More than 31,000 new homes were built in Sydney in the 12 months to October, the highest annual number of new homes in over four decades, according to new data released by the Department of Planning on Thursday.

But as median house prices in Sydney continue to hover around $1 million, the new data is likely to fuel the debate over the need for federal government intervention to address housing demand through taxation reform.

The Reserve Bank said in its monthly board minutes this week that parts of the property market were back on its radar as they were “strengthening”. Investors have been boosting the market attracted by record low interest rates and negative gearing which the federal government has ruled out changing.

NSW Planning Minister Rob Stokes said the figures showed the NSW government was “helping deliver a record number of new homes across Sydney” in a bid to address the backlog of the 100,000 homes needed across the state.

“By building a simpler, more efficient planning system, we’re working to improve housing supply and choice to help people get into the market.”

But academics said supply alone was incapable of addressing Sydney’s housing affordability crisis, a point which Mr Stokes acknowledged last month in a widely reported speech in which he called on the Turnbull government to reform negative gearing arrangements.

“Supply is just one part of it. It certainly isn’t going to relieve the affordability crisis we seem to be perpetually living with in Sydney,” Professor Bill Randolph, director of the City Futures Research Centre at UNSW said.

“Housing affordability is largely a function of the taxation and subsidy system that impinges on housing demand.”

Professor Peter Phibbs, head of urban and regional planning at the University of Sydney, said the federal government had “passed the buck to the states” through its unwillingness to address demand through changes to the taxation system.

Mr Stokes “had done everything right” by endeavouring to boost supply, he said, but attempting to solve housing affordability through supply alone was like “trying to put a bushfire out with a house”.

“It will help, and we should do it,” he said. “But we’re at 40-year highs [in building completions] and it hasn’t generated any significant benefit.”

Professor Phibbs said Sydney’s overheated housing market would ultimately have flow-on consequences for the local economy, including the loss of young talent to other cities, such as Melbourne, or overseas.

“We’re tying to compete internationally for global talent. Do you think young innovators are going to want to come to Sydney and pay such a wack of their income on housing?”

Last month, Mr Stokes generated national attention when he broke ranks with his federal colleagues on the issue of negative gearing, and accused the Turnbull government of falling “victim to the Canberra culture that promotes opposition over consensus”.

“Surely the focus of the tax system should be directed towards the type of housing we need. Why should you get a tax deduction on the ownership of a multimillion-dollar holiday home that does nothing to improve supply where it’s needed?” he said in a speech to the Committee for Economic Development in November.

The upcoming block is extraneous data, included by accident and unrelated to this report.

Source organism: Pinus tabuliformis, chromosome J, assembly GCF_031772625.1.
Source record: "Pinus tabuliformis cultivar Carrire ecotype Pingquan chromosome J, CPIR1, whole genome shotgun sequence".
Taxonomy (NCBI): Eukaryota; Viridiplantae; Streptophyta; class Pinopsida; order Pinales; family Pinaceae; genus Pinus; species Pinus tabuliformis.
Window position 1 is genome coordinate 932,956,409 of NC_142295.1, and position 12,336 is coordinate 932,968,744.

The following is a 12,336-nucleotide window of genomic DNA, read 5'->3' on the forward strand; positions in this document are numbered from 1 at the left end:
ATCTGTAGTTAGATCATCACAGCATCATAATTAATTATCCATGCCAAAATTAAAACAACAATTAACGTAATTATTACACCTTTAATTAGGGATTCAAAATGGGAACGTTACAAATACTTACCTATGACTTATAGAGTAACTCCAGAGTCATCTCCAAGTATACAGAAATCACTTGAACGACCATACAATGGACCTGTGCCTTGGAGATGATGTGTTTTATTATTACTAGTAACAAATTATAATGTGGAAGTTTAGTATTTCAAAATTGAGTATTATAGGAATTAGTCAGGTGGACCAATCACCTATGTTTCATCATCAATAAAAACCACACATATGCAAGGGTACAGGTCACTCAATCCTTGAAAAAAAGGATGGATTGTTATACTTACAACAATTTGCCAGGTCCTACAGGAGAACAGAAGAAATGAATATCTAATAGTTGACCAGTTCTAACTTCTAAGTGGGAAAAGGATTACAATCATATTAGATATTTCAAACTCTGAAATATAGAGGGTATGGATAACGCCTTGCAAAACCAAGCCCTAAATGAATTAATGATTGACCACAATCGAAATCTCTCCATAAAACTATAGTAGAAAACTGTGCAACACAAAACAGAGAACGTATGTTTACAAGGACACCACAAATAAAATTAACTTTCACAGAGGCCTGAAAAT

In all districts of Sydney, the number of new homes built in the past year surpassed the four-year average, but it was in Sydney’s middle and western suburbs where most of the construction was concentrated.

ΤΟ ΠΛΟΙΟ ΤΟ ΠΑΤΡΙΣ – Στέλιος Αντωνίου


                           Υπερωκεάνιο ΠΑΤΡΙΣ της εταιρίας Χανδρή


Το πλοίο ναυπηγήθηκε στο Μπέλφαστ και παραδόθηκε στις 25 Μαρτίου 950, με το όνομα Bloemfontein Castle της Union Castle. Ηταν το μοναδικό ocean liner της εποχής του που είχε μόνο μια θέση. Ισως αυτό ήταν και το μειονέκτημά του που σταδιοδρόμησε στην αρχική του εταιρία για 9 μόνο χρόνια.

Το 1959 αγοράστηκε από την εταιρία Χανδρή και δρομολογήθηκε απευθείας στην γραμμή Πειραιάς – Αυστραλία, μετά από μία σύντομη μετασκευή 3 μηνών. Όταν ναυπηγήθηκε το πλοίο, λίγα χρόνια μετά τον Β Παγκόσμιο Πόλεμο, βασίστηκε στην φιλοσοφία της Union Castle της εποχής εκείνης στην ύπαρξη μιας τουριστικής θέσης στο πλοίο για 739 επιβάτες και τέσσερα αμπάρια για εμπορεύματα.

Όταν ατόνησαν οι μετακινήσεις των Ευρωπαίων προς τη Νότια Αφρική το πλοίο πουλήθηκε στην εταιρία Χανδρή και πήρε το όνομα Πατρίς. Μετά τη μετασκευή οι επιβάτες του ανέρχονταν σε 1.036  με πλήρωμα 250 ατόμων. Τη γραμμή σύνδεσης με την Αυστραλία εξυπηρέτησε πιστά μέχρι το 1979 οπότε πουλήθηκε στην εταιρία Καραγιώργη.

Μετασκευάστηκε εκ νέου και έχοντας μετατραπεί σε φέρρυ μποτ δρομολογήθηκε στη γραμμή Πάτρα – Ανκόνα την οποία εξυπηρέτησε μέχρι το 1987 περίπου, παίρνοντας διαδοχικά τα ονόματα Mediterranean Island & Mediterranean Star. Με την μετασκευή οι επιβάτες μειώθηκαν σε 936 και μπορούσε να μεταφέρει 300 οχήματα.

Το 1987 πουλήθηκε στο Πακιστάν για διάλυση. Να θυμηθούμε τις διαστάσεις του: εκτόπισμα 18.400 κόροι, 181 μέτρα μήκος, 23 πλάτος και 7,60 μέτρα βύθισμα. Το βύθισμά του και η έλλειψη thrust σε συνδυασμό με την μικρή του ταχύτητα (ανωτάτη 18,5 κόμβοι, υπηρεσιακή 16) ήταν καθοριστικά για την απόσυρσή του το 1985.